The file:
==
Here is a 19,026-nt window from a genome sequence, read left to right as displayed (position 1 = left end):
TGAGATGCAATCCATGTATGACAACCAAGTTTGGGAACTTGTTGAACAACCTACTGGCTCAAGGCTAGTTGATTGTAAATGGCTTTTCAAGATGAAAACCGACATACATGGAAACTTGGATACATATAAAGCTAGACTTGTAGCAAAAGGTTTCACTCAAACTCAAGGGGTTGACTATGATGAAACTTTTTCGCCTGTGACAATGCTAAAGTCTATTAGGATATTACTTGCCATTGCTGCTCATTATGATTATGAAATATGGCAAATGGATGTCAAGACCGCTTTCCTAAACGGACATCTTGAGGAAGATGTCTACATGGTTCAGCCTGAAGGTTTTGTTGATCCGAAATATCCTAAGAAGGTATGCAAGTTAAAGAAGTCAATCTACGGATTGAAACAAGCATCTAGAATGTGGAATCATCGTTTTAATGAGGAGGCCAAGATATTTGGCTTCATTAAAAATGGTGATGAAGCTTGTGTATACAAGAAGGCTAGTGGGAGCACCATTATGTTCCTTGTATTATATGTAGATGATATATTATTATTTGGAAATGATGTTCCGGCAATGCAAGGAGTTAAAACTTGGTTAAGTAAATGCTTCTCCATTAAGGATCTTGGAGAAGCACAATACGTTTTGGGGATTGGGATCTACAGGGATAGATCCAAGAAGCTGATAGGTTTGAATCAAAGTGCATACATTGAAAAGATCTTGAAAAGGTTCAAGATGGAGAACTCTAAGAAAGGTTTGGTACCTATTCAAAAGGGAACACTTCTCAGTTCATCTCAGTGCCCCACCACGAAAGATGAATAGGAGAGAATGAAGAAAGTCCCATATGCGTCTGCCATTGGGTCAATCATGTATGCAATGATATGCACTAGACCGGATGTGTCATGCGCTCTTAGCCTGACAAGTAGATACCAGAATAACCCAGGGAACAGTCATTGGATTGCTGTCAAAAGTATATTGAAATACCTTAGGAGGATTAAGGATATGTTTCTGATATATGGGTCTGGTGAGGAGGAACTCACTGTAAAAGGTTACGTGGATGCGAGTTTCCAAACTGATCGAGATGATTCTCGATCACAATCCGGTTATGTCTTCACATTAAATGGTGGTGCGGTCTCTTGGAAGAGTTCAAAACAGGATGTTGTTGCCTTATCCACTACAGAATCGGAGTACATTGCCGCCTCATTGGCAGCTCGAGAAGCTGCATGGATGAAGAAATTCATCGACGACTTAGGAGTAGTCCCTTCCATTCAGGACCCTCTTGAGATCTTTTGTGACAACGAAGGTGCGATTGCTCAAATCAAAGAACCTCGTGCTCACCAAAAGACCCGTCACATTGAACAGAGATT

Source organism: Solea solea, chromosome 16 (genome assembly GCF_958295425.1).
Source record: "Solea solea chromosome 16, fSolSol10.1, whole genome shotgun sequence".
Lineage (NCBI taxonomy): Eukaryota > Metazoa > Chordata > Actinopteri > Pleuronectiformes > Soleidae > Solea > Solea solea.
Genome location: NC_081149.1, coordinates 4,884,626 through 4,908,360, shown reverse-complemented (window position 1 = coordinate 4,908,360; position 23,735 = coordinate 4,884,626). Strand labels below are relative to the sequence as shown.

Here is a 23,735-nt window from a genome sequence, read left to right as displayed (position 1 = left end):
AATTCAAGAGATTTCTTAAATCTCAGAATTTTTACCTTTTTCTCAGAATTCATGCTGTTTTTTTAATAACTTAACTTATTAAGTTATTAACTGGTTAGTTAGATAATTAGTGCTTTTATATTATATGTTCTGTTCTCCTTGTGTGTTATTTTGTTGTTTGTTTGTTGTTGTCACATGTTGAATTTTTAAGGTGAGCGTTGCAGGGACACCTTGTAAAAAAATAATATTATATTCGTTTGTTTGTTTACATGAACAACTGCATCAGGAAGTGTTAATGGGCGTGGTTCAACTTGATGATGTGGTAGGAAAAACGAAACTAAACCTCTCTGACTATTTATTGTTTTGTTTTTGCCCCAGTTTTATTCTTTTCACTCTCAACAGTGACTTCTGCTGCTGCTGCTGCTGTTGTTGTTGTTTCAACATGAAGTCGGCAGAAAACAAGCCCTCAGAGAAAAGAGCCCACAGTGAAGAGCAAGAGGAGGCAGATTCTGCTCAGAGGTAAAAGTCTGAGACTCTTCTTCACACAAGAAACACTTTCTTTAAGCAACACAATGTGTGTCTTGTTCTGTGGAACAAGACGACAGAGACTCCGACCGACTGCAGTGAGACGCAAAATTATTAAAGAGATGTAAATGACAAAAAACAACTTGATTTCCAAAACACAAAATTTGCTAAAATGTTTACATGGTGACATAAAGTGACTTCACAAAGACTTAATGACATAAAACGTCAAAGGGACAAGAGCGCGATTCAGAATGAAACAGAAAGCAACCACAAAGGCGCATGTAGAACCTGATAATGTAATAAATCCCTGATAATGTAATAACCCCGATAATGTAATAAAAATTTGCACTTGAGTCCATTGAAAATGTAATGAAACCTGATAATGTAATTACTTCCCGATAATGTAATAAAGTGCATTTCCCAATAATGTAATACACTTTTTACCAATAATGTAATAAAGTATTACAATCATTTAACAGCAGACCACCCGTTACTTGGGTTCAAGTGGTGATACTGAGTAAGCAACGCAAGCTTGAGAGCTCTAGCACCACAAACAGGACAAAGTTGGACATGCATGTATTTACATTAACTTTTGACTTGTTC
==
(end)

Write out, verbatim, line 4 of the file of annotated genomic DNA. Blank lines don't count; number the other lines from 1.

Source record: "Solea solea chromosome 16, fSolSol10.1, whole genome shotgun sequence".